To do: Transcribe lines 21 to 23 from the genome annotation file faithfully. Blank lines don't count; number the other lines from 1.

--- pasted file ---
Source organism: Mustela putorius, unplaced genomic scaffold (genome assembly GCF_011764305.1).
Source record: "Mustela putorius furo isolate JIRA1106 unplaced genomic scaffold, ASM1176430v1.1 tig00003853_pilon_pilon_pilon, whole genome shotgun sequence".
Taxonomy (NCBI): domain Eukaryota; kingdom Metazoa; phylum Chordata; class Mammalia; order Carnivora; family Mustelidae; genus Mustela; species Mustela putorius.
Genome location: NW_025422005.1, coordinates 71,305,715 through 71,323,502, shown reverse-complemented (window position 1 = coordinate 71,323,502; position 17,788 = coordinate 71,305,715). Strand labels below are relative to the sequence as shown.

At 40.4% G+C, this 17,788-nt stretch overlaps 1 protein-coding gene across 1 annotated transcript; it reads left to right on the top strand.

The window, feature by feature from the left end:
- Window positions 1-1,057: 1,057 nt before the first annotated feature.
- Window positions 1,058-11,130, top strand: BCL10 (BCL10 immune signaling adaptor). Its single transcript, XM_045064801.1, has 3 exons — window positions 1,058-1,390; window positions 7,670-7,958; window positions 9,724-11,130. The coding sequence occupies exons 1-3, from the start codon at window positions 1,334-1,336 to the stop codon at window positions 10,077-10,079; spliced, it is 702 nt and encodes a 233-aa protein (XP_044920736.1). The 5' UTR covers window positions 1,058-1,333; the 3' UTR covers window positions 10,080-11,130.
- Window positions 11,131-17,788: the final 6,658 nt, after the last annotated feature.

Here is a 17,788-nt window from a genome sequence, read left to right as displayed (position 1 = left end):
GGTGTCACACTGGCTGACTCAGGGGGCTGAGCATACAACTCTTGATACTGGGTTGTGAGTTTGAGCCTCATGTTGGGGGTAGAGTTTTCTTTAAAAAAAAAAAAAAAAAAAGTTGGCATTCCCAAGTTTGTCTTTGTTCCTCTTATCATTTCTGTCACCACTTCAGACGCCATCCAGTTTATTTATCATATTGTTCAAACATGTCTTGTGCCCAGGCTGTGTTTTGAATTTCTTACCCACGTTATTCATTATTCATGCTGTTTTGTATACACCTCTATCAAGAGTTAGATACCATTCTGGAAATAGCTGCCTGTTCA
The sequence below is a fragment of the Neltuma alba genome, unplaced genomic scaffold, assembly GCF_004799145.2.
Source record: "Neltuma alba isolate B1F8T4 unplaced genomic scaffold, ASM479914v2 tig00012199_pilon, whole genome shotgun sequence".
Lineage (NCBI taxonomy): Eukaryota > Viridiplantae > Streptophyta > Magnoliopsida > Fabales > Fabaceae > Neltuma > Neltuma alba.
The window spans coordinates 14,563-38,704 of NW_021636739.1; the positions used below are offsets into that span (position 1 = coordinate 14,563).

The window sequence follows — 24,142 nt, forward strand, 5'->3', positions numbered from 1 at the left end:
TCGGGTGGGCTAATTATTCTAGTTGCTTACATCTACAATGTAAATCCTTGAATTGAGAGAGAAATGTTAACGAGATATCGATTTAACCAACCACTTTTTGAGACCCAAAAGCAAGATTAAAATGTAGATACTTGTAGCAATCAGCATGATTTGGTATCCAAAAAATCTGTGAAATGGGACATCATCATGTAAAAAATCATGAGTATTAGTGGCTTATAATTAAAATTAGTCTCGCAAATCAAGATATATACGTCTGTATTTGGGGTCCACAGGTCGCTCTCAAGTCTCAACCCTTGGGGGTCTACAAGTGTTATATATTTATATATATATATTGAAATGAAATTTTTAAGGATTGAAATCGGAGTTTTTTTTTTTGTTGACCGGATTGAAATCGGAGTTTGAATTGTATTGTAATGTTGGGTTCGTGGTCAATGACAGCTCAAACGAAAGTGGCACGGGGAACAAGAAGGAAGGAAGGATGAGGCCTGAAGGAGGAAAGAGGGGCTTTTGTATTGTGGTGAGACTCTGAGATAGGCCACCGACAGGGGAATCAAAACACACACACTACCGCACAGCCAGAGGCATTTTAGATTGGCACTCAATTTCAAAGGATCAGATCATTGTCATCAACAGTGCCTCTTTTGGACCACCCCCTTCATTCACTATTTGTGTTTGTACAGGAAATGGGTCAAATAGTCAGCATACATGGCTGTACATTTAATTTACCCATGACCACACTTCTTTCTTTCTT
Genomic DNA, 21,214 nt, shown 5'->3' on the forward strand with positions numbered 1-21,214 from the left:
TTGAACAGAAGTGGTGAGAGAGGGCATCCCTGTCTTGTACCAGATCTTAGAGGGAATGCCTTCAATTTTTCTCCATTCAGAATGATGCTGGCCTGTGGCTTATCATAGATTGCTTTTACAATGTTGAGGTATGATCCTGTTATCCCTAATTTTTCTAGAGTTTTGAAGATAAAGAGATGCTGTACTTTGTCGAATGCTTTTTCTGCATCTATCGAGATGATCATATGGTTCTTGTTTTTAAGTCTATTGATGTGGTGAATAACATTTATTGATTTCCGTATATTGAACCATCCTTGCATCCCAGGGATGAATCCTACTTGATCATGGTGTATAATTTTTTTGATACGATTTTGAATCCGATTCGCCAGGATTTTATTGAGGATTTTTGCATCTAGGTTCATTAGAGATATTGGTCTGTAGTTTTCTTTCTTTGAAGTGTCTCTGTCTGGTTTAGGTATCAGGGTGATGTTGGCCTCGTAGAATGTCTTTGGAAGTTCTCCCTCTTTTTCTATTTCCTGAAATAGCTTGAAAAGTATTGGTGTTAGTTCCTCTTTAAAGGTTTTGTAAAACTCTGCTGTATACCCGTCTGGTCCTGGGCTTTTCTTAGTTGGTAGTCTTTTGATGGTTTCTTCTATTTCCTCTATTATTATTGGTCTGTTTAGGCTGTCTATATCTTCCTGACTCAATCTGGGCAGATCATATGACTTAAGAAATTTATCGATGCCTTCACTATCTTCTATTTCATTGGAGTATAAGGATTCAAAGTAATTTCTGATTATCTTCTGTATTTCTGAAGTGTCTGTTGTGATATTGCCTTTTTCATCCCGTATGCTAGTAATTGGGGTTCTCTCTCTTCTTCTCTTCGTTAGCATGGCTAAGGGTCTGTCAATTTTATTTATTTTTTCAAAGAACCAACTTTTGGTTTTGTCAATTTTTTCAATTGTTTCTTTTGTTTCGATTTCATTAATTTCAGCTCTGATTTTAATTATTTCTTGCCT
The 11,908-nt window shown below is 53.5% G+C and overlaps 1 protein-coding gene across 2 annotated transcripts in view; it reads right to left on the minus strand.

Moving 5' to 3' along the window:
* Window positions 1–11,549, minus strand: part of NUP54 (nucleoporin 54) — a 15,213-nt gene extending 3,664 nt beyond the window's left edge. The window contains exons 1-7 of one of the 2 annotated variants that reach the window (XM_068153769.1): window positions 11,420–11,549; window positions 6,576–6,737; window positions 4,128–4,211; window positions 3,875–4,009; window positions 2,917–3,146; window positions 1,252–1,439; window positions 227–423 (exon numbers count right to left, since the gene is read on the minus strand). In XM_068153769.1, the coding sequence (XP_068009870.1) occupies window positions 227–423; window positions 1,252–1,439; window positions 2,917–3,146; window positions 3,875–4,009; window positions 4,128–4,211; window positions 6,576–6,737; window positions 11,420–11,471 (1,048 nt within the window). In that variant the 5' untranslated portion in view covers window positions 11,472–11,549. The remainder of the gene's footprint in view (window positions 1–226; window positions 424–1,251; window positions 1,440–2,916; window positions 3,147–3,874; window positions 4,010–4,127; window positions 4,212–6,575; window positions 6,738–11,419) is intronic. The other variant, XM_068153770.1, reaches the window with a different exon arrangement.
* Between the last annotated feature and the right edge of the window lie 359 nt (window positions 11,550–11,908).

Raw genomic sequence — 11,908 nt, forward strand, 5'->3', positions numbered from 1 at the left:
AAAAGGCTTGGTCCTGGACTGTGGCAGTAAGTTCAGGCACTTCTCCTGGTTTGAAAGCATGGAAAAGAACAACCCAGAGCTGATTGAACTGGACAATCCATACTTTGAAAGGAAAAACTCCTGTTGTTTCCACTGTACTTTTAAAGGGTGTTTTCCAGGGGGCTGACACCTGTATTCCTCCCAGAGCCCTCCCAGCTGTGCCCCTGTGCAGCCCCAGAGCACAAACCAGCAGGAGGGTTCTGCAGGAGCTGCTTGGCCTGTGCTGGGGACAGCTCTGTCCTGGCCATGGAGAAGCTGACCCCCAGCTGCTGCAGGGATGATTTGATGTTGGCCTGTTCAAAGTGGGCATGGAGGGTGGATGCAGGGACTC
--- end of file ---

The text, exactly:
Moving 5' to 3' along the window:
* Window positions 1–11,549, minus strand: part of NUP54 (nucleoporin 54) — a 15,213-nt gene extending 3,664 nt beyond the window's left edge. The window contains exons 1-7 of one of the 2 annotated variants that reach the window (XM_068153769.1): window positions 11,420–11,549; window positions 6,576–6,737; window positions 4,128–4,211; window positions 3,875–4,009; window positions 2,917–3,146; window positions 1,252–1,439; window positions 227–423 (exon numbers count right to left, since the gene is read on the minus strand). In XM_068153769.1, the coding sequence (XP_068009870.1) occupies window positions 227–423; window positions 1,252–1,439; window positions 2,917–3,146; window positions 3,875–4,009; window positions 4,128–4,211; window positions 6,576–6,737; window positions 11,420–11,471 (1,048 nt within the window). In that variant the 5' untranslated portion in view covers window positions 11,472–11,549. The remainder of the gene's footprint in view (window positions 1–226; window positions 424–1,251; window positions 1,440–2,916; window positions 3,147–3,874; window positions 4,010–4,127; window positions 4,212–6,575; window positions 6,738–11,419) is intronic. The other variant, XM_068153770.1, reaches the window with a different exon arrangement.
* Between the last annotated feature and the right edge of the window lie 359 nt (window positions 11,550–11,908).